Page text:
Improving Incentives for Clean Vehicle Purchases in the United States: Challenges and Opportunities

Improving Incentives for Clean Vehicle Purchases in the United States: Challenges and Opportunities

J.R. DeShazo

In recent decades, federal and state policymakers in the United States have adopted various policy incentives to induce drivers to purchase advanced clean vehicles, aimed at reducing air pollution and greenhouse gas (GHG) emissions. Although these policies initially focused on hybrid and natural gas vehicles, they now also support purchases of plug-in electric vehicles (PEVs), a new generation of which became available in 2010. The development of fuel-cell and other emerging vehicle technologies, currently in the early stages of commercialization, may encourage policymakers to implement the next generation of clean vehicle purchase incentives within a few years.

Federal and state vehicle incentive policies differ along many dimensions. They take many forms, including rebates, income tax credits, sales tax exemptions, and fee exemptions. Some policies target specific vehicle technologies, such as offering differential incentives for pure battery electric vehicles (BEVs) and plug-in hybrid electric vehicles (PHEVs) or by varying the incentive on the basis of battery capacity. Other policies target specific types of drivers (e.g., based on their residence in a high air pollution area). Finally, some policies offer financial incentives only for drivers’ vehicle replacement decisions, whereas others are evolving toward combining retirement and replacement decisions (e.g., “cash for clunkers” programs and incentives for the purchase of an advanced clean vehicle).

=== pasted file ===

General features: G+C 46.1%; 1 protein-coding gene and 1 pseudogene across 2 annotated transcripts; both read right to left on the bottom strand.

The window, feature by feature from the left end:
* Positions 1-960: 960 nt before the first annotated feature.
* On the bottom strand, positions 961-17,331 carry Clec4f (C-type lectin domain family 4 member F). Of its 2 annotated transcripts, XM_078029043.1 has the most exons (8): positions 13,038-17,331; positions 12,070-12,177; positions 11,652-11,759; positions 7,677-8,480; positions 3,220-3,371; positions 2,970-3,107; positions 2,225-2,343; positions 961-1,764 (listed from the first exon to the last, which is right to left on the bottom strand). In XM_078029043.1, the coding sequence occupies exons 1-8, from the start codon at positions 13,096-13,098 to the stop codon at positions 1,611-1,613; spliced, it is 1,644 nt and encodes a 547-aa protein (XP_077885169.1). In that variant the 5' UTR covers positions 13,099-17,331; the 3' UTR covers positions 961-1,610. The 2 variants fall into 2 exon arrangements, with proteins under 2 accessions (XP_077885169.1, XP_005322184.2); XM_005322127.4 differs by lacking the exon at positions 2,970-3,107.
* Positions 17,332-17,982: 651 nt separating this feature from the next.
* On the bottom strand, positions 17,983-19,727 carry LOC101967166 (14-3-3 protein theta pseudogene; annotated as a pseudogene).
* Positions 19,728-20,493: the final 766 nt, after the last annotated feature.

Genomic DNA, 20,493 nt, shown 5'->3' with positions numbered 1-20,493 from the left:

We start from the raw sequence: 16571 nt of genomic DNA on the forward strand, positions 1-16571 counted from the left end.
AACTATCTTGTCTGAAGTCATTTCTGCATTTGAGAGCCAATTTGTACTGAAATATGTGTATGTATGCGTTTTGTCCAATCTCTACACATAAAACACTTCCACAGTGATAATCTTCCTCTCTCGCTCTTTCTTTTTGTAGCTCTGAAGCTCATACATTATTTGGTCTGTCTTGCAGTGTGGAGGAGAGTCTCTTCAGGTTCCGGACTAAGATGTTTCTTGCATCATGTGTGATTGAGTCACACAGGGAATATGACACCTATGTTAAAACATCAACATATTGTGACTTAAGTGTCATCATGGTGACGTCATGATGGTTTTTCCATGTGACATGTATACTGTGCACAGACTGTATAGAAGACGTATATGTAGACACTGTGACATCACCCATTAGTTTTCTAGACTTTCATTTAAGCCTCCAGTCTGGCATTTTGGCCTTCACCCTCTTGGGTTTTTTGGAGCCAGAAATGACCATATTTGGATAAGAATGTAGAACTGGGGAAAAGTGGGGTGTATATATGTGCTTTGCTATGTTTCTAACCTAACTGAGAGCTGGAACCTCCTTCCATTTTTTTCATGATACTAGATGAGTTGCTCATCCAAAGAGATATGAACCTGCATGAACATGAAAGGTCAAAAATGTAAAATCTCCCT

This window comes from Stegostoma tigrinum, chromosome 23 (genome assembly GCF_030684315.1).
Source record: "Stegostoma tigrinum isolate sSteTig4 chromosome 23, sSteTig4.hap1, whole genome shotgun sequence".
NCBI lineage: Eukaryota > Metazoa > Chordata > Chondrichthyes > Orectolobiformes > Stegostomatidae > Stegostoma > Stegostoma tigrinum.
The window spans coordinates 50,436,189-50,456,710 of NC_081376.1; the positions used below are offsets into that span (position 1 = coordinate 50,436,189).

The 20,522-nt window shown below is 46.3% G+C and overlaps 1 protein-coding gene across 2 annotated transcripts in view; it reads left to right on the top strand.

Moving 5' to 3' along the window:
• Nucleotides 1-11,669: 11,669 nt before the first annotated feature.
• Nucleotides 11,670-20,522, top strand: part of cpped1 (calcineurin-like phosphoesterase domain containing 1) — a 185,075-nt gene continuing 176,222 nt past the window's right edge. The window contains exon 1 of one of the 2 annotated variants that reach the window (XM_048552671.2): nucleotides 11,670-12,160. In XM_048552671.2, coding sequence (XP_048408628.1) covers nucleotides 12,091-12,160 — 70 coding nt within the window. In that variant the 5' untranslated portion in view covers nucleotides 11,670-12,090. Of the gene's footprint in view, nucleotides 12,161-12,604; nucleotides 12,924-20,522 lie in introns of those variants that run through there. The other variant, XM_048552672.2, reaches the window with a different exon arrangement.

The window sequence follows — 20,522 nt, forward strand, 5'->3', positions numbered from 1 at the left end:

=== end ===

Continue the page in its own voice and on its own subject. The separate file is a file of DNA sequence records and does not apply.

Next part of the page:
The goal of this article is to evaluate the effectiveness of current vehicle incentive policies in the United States and to suggest improvements for this broad class of policy instruments. To evaluate the effectiveness of policies, I examine three broad questions. First, what factors influence the ability of the policies to deliver actual cost savings to drivers? Second, how effectively do the policies target the externality that they are intended to address? Third, how can we improve the cost effectiveness of these policies in practice?

The remainder of the article is organized as follows. In the next section, I provide background on the growth in the early PEV market and present evidence on the types and value of vehicle purchase incentives adopted by the U.S. federal government and state governments. Then I examine several potential obstacles that may prevent these incentives from ultimately offsetting consumers’ cost of purchasing PEVs. Although these obstacles vary across types of incentives, they may include low policy salience, complex or limited eligibility, higher-than-expected redemption costs, and market incidence conditions that may enable manufacturers or dealers to capture part of their value. This is followed by a discussion of the challenges that arise as policymakers seek to use a single policy to target multiple externalities. Next I discuss the limitations of these “second-best” policies to efficiently maximize welfare and suggest severalmodest and practical steps aimed at making these policies incrementally more efficient. To illustrate how such policies might work in practice, I focus on California’s experience. Finally, I explore options for improving the cost effectiveness of vehicle purchase incentives. I conclude by suggesting specific policy design improvements that would enhance economic efficiency and cost effectiveness and then briefly discuss future research needs.